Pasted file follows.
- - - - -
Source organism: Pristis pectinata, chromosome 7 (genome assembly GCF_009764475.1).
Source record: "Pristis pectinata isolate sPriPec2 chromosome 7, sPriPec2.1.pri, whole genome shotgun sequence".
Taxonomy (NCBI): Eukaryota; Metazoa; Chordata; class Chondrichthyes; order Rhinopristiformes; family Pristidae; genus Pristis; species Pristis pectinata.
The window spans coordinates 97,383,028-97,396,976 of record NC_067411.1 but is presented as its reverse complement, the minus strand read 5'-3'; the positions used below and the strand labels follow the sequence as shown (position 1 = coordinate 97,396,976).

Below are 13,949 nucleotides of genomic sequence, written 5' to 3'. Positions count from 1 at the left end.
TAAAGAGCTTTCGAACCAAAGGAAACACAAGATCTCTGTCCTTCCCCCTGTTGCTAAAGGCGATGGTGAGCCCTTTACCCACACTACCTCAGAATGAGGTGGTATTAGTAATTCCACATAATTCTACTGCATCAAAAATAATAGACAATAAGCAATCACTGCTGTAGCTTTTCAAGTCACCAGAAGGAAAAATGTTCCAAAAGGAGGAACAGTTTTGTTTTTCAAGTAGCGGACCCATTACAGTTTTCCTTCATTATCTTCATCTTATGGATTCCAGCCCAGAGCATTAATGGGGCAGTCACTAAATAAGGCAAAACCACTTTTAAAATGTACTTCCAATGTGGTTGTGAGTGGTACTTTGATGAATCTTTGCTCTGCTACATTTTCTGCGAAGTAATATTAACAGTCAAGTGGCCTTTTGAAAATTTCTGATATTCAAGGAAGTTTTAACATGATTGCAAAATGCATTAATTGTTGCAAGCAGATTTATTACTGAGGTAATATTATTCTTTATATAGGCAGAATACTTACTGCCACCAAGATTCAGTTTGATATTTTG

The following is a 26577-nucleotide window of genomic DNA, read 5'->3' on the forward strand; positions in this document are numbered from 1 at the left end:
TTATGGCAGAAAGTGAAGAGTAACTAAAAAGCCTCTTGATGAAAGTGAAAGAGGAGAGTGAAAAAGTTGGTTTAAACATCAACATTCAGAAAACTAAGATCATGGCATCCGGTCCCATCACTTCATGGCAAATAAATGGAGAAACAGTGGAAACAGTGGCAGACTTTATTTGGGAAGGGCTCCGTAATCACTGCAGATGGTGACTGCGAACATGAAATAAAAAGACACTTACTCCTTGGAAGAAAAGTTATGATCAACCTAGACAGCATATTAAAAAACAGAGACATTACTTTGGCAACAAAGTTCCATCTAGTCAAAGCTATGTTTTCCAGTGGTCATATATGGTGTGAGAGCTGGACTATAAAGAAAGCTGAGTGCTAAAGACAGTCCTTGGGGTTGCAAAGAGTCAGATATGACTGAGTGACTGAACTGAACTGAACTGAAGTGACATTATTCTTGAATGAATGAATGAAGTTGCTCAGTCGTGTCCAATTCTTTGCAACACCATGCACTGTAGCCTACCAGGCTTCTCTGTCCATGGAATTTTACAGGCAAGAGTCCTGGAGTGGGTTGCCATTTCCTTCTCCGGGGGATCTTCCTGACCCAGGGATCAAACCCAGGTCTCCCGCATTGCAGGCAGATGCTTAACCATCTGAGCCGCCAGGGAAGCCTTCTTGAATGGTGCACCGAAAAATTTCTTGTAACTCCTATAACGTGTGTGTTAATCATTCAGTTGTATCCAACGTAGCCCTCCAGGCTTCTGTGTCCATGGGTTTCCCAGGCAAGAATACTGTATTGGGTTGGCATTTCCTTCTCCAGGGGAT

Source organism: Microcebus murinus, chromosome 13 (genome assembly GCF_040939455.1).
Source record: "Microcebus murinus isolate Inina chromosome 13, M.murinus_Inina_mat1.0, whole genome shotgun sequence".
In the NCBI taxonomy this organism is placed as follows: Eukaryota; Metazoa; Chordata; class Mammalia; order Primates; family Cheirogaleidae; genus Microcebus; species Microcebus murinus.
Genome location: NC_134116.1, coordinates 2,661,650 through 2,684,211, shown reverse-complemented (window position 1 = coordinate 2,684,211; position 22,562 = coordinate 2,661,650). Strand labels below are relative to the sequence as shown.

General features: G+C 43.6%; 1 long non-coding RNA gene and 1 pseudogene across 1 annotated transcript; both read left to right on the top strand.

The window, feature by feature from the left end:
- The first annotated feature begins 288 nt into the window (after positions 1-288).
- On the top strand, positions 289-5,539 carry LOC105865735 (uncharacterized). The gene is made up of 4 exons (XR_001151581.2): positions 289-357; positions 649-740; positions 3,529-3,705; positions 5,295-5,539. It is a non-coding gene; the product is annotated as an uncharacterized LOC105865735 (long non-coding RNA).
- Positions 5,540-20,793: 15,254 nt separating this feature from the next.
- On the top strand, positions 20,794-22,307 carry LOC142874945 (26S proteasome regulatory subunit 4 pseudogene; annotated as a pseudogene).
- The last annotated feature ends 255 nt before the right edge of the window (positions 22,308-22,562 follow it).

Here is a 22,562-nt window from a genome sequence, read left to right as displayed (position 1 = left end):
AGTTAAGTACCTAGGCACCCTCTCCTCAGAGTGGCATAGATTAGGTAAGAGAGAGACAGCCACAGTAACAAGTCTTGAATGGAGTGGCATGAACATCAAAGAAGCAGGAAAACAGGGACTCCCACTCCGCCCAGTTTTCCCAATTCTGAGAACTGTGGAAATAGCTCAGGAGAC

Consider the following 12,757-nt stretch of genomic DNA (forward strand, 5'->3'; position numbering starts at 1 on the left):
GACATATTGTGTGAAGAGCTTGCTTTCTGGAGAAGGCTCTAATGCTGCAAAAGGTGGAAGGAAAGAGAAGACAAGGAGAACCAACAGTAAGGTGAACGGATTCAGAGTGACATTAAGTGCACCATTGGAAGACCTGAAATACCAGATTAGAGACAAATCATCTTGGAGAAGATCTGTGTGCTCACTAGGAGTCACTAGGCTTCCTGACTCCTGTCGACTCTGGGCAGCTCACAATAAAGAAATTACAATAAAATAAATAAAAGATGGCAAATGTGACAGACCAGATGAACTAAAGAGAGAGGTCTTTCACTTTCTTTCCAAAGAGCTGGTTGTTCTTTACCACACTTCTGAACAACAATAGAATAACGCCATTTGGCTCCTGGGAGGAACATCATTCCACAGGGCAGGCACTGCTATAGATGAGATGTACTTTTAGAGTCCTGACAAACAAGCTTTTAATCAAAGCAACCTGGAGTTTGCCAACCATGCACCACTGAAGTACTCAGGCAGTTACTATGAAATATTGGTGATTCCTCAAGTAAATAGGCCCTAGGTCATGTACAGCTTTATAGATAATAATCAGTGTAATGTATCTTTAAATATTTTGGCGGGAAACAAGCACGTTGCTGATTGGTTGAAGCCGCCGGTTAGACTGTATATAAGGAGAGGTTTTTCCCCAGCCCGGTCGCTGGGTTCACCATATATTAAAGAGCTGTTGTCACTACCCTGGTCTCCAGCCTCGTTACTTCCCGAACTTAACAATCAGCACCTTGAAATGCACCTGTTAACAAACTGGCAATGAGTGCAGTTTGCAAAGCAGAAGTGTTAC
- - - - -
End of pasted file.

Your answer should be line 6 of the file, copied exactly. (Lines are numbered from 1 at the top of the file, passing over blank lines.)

TAAAGAGCTTTCGAACCAAAGGAAACACAAGATCTCTGTCCTTCCCCCTGTTGCTAAAGGCGATGGTGAGCCCTTTACCCACACTACCTCAGAATGAGGTGGTATTAGTAATTCCACATAATTCTACTGCATCAAAAATAATAGACAATAAGCAATCACTGCTGTAGCTTTTCAAGTCACCAGAAGGAAAAATGTTCCAAAAGGAGGAACAGTTTTGTTTTTCAAGTAGCGGACCCATTACAGTTTTCCTTCATTATCTTCATCTTATGGATTCCAGCCCAGAGCATTAATGGGGCAGTCACTAAATAAGGCAAAACCACTTTTAAAATGTACTTCCAATGTGGTTGTGAGTGGTACTTTGATGAATCTTTGCTCTGCTACATTTTCTGCGAAGTAATATTAACAGTCAAGTGGCCTTTTGAAAATTTCTGATATTCAAGGAAGTTTTAACATGATTGCAAAATGCATTAATTGTTGCAAGCAGATTTATTACTGAGGTAATATTATTCTTTATATAGGCAGAATACTTACTGCCACCAAGATTCAGTTTGATATTTTG